Remember, no one is going to get hurt or die due to your performance or mistakes (unless the mob is somehow involved ;) ). It's not like your job is shooting apples off of people's heads or something. You're playing music.

"I'm so crazy, I don't know this is impossible! Hoo hoo!" - Daffy Duck

 

"The good news is that once you start piano you never have to worry about getting laid again. More time to practice!" - MOI

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I've seen stars such as Peter Gabriel do this.

 

I was at a Gabriel concert and he was playing

. During an instrumental passage, he threw down some wrong chords. Then, he says to the audience "In this business, that's what we call a F--K Up"

 

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I start each gig with 3 tunes that I can play with my eyes closed. Since I play best getting totally lost in the music, with my eyes quite literally closed, this works pretty well for me.

 

The audience response is typically good, and I find myself relaxed enough to not worry about it, but also edgy enough to play well. I don't want to be too relaxed. These tunes are jazz standards that everybody knows, which the other guys in the band can play with their eyes closed too!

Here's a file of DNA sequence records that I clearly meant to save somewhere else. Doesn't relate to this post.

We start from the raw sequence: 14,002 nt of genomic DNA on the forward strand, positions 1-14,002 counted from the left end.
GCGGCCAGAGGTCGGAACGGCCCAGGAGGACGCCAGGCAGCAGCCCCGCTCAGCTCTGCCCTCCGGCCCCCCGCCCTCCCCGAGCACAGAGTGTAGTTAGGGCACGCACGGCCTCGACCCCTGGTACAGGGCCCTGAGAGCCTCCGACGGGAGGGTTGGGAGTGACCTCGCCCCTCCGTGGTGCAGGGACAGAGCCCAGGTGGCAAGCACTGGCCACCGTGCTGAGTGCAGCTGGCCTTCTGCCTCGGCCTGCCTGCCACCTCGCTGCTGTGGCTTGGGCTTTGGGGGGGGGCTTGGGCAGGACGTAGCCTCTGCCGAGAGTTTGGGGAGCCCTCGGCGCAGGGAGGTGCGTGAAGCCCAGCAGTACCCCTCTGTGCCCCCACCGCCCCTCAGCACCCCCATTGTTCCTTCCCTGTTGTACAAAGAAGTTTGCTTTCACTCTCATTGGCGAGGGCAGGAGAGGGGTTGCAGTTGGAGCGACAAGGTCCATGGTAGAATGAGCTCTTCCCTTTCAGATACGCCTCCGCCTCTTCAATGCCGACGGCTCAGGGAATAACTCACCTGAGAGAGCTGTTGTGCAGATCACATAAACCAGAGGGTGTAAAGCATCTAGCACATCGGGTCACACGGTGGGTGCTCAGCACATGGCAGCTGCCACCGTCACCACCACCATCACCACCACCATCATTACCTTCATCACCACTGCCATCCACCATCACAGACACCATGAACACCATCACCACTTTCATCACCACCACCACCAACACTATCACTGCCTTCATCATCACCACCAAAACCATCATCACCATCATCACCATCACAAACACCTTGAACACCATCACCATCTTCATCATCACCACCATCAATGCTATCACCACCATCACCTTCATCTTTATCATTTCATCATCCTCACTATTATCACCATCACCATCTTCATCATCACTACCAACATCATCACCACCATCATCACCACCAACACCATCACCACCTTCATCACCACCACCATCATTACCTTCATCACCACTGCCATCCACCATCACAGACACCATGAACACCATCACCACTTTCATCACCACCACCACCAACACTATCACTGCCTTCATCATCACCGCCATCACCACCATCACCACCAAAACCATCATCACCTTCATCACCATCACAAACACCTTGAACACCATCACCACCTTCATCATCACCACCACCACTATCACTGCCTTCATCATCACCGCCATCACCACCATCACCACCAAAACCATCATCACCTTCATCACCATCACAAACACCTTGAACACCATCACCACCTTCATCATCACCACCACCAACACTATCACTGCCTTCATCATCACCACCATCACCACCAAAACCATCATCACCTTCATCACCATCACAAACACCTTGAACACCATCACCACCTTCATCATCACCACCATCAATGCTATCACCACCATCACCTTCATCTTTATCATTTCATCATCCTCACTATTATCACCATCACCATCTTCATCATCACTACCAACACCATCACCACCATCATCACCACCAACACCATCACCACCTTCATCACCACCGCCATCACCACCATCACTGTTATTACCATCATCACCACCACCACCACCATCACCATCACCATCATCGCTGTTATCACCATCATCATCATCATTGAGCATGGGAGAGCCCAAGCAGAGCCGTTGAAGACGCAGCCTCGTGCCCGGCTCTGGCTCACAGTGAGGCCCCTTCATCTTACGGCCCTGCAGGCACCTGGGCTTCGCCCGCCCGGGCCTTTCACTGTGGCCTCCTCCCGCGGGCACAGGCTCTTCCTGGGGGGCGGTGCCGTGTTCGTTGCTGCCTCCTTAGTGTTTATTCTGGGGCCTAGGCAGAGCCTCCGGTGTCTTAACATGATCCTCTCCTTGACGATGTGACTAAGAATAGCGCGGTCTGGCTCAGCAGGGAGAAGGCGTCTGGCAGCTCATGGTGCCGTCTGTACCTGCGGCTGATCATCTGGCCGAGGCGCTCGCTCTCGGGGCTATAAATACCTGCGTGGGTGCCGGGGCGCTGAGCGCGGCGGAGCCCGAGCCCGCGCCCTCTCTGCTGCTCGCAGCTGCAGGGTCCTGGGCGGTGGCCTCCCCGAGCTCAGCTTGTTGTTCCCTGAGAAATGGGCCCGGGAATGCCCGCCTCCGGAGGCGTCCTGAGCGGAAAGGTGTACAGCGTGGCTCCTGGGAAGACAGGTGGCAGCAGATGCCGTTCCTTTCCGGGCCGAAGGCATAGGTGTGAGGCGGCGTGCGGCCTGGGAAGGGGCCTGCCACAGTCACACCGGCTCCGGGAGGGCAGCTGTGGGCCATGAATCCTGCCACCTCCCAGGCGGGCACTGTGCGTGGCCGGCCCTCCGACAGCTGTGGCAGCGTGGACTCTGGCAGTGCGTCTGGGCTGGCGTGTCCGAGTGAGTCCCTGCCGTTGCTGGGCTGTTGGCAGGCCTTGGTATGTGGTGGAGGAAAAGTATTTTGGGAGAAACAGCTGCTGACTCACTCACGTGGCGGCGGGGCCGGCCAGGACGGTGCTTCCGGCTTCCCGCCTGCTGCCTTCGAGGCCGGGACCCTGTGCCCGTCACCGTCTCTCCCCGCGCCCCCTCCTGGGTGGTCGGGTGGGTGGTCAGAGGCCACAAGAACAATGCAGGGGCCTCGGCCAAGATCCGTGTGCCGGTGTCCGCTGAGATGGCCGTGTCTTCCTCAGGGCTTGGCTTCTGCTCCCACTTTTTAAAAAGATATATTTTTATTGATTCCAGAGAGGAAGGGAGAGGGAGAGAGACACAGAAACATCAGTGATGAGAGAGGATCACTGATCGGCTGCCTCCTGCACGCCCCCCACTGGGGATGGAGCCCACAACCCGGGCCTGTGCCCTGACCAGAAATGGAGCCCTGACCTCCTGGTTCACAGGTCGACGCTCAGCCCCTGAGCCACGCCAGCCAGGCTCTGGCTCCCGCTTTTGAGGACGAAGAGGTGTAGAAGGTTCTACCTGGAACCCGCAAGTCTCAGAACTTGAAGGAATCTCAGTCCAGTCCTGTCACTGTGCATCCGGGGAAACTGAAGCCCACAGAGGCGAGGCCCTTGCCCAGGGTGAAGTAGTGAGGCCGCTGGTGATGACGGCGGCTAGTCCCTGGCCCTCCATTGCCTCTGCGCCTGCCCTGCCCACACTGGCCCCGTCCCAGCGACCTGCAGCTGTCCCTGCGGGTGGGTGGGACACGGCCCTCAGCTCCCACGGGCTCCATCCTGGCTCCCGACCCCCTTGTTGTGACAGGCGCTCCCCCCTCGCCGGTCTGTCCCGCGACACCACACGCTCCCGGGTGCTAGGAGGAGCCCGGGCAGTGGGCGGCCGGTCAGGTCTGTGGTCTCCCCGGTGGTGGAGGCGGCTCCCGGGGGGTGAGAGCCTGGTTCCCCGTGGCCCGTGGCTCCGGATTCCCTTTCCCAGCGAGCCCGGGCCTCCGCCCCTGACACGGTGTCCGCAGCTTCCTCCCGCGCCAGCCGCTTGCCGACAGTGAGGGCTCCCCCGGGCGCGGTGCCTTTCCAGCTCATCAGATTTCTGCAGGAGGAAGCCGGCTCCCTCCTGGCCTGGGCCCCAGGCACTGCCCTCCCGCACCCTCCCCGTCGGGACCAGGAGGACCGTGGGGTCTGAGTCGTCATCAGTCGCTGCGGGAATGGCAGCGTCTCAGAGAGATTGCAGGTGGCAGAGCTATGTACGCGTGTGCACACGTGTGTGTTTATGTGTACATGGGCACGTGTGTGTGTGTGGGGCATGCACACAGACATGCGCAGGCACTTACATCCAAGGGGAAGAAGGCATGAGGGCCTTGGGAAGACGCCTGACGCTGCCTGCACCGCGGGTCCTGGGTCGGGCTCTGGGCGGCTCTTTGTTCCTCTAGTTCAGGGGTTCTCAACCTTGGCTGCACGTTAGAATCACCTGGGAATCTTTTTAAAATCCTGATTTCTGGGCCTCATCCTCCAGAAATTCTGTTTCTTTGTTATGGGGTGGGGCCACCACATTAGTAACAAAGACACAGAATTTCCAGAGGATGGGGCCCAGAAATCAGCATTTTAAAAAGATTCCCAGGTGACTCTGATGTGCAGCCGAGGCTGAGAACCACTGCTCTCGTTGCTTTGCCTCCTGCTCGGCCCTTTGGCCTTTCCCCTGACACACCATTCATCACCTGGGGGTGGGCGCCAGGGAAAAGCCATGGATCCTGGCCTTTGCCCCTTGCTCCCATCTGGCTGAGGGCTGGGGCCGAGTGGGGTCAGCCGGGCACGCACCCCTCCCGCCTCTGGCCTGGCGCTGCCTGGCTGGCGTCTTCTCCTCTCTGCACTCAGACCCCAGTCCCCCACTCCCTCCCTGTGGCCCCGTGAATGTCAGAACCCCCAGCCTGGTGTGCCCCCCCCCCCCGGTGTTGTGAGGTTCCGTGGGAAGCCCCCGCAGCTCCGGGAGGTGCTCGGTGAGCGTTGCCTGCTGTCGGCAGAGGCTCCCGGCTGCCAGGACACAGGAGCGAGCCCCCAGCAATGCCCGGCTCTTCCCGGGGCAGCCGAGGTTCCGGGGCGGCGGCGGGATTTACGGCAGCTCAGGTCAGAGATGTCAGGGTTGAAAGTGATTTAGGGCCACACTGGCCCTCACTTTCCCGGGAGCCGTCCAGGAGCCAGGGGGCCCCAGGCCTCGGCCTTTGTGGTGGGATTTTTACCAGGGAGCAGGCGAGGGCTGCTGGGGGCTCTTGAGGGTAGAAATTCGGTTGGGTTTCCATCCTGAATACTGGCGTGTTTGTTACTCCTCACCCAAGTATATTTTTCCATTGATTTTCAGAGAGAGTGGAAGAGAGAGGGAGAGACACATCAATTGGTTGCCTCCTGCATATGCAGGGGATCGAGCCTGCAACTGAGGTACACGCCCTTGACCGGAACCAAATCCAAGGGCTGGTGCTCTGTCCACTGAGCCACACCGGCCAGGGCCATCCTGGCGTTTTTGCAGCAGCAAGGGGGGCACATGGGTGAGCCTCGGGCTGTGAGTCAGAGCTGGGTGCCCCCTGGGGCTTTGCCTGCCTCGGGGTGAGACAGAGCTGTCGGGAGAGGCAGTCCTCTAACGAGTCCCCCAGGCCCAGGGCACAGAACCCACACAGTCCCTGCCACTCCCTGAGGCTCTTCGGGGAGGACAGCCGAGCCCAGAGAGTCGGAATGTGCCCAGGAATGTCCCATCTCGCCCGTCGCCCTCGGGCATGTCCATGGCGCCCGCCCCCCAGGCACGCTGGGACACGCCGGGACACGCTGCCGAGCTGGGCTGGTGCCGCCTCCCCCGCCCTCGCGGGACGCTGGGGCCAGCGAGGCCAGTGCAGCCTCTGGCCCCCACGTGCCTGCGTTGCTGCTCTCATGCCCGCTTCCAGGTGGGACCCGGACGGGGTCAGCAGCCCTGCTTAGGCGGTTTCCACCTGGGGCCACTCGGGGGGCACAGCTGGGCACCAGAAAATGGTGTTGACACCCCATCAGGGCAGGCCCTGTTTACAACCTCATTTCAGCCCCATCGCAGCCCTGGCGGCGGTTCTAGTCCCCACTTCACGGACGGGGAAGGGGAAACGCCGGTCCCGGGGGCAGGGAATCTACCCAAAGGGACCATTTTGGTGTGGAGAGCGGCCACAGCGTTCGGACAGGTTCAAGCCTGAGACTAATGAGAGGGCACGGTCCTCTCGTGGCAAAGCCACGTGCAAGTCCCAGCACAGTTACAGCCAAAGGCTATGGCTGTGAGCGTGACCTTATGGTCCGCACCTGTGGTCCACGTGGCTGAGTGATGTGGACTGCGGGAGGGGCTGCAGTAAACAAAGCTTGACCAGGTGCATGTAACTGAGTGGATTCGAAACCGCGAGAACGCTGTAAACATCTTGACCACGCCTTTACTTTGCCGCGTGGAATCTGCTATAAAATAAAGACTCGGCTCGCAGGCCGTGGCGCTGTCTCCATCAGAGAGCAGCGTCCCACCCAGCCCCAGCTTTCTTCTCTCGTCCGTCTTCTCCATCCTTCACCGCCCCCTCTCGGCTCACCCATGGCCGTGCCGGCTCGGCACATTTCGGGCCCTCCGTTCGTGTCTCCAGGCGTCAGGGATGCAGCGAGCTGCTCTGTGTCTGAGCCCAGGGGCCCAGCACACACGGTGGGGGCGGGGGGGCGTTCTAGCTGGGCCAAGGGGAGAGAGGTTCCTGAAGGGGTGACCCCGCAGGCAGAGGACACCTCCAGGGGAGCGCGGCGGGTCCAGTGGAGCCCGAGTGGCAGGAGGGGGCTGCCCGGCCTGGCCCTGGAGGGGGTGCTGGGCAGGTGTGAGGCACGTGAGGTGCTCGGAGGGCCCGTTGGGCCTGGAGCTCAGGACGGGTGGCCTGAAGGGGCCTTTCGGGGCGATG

I don't think it's a good idea to drug down (drink to excess) to cope with anxiety. I used to do this at times in days past, and while it helped with performance anxiety, it didn't help with performance. I think that playing without drinking at all improves confidence, which then helps to curb anxiety as well.

 

Cheers and Happy New Year!

 

Bill

 

 

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And I find that it helps to remember that these people start out wanting to like you, they came out to have a good time, and they figure that you'll be good, that is why you are there.

 

I like that... I never think like that. Great comment.

-Greg

Motif XS8, MOXF8, Hammond XK1c, Vent

Rhodes Mark II 88 suitcase, Yamaha P255

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...1) put to bed that mindset that's all about "my performance" and "my ability" and "my excellence" and instead focus on 2) it's more about my offering something to connect with those people in the audience. ....

 

Yes indeed. replace "ME ME ME!" with the idea that you're going to do what you know how to do, to entertain someone else. And the idea of connecting with someone in the audience... pick a couple of people and look at them, smile, let them know that you're a likable guy. By the first chorus you should be golden.

"I believe that entertainment can aspire to be art, and can become art, but if you set out to make art you're an idiot."